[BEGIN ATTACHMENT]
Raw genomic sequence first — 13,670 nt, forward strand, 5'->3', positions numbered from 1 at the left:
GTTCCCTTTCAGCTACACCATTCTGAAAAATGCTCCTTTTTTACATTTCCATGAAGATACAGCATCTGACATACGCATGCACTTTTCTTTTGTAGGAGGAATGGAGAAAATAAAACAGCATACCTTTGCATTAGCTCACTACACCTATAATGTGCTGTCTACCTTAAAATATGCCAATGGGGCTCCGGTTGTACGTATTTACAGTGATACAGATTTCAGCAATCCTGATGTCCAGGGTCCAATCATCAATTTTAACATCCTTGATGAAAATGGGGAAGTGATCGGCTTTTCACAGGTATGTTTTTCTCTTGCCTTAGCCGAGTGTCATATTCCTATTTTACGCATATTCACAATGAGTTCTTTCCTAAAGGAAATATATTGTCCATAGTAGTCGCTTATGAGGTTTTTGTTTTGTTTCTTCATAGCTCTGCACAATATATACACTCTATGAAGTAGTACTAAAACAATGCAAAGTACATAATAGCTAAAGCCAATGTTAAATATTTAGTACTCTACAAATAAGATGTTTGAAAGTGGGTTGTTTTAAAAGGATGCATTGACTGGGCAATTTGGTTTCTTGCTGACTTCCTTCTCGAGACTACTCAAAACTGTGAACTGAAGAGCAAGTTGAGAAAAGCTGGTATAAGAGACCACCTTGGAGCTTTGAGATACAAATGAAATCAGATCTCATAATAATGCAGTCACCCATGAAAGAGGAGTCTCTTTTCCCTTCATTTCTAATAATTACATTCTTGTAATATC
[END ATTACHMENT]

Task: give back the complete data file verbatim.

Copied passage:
Raw genomic sequence first — 13,670 nt, forward strand, 5'->3', positions numbered from 1 at the left:
GTTCCCTTTCAGCTACACCATTCTGAAAAATGCTCCTTTTTTACATTTCCATGAAGATACAGCATCTGACATACGCATGCACTTTTCTTTTGTAGGAGGAATGGAGAAAATAAAACAGCATACCTTTGCATTAGCTCACTACACCTATAATGTGCTGTCTACCTTAAAATATGCCAATGGGGCTCCGGTTGTACGTATTTACAGTGATACAGATTTCAGCAATCCTGATGTCCAGGGTCCAATCATCAATTTTAACATCCTTGATGAAAATGGGGAAGTGATCGGCTTTTCACAGGTATGTTTTTCTCTTGCCTTAGCCGAGTGTCATATTCCTATTTTACGCATATTCACAATGAGTTCTTTCCTAAAGGAAATATATTGTCCATAGTAGTCGCTTATGAGGTTTTTGTTTTGTTTCTTCATAGCTCTGCACAATATATACACTCTATGAAGTAGTACTAAAACAATGCAAAGTACATAATAGCTAAAGCCAATGTTAAATATTTAGTACTCTACAAATAAGATGTTTGAAAGTGGGTTGTTTTAAAAGGATGCATTGACTGGGCAATTTGGTTTCTTGCTGACTTCCTTCTCGAGACTACTCAAAACTGTGAACTGAAGAGCAAGTTGAGAAAAGCTGGTATAAGAGACCACCTTGGAGCTTTGAGATACAAATGAAATCAGATCTCATAATAATGCAGTCACCCATGAAAGAGGAGTCTCTTTTCCCTTCATTTCTAATAATTACATTCTTGTAATATC